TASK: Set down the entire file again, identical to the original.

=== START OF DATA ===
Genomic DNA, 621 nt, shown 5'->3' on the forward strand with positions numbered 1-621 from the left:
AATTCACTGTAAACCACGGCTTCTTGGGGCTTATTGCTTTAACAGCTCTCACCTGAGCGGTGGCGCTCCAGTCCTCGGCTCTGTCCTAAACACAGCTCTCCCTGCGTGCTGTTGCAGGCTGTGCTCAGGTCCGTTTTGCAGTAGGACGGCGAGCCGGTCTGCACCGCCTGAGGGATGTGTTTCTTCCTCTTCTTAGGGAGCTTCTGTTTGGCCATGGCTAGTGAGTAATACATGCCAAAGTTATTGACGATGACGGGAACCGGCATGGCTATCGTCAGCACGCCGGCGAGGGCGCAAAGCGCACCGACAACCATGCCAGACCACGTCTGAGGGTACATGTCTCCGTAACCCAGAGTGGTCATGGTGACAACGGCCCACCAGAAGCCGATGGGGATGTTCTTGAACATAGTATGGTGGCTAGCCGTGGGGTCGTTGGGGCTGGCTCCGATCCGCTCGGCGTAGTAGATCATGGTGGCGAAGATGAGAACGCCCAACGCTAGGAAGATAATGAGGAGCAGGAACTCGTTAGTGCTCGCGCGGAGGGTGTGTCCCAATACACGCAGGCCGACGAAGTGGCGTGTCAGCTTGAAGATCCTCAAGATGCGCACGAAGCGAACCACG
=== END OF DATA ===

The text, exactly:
Genomic DNA, 621 nt, shown 5'->3' on the forward strand with positions numbered 1-621 from the left:
AATTCACTGTAAACCACGGCTTCTTGGGGCTTATTGCTTTAACAGCTCTCACCTGAGCGGTGGCGCTCCAGTCCTCGGCTCTGTCCTAAACACAGCTCTCCCTGCGTGCTGTTGCAGGCTGTGCTCAGGTCCGTTTTGCAGTAGGACGGCGAGCCGGTCTGCACCGCCTGAGGGATGTGTTTCTTCCTCTTCTTAGGGAGCTTCTGTTTGGCCATGGCTAGTGAGTAATACATGCCAAAGTTATTGACGATGACGGGAACCGGCATGGCTATCGTCAGCACGCCGGCGAGGGCGCAAAGCGCACCGACAACCATGCCAGACCACGTCTGAGGGTACATGTCTCCGTAACCCAGAGTGGTCATGGTGACAACGGCCCACCAGAAGCCGATGGGGATGTTCTTGAACATAGTATGGTGGCTAGCCGTGGGGTCGTTGGGGCTGGCTCCGATCCGCTCGGCGTAGTAGATCATGGTGGCGAAGATGAGAACGCCCAACGCTAGGAAGATAATGAGGAGCAGGAACTCGTTAGTGCTCGCGCGGAGGGTGTGTCCCAATACACGCAGGCCGACGAAGTGGCGTGTCAGCTTGAAGATCCTCAAGATGCGCACGAAGCGAACCACG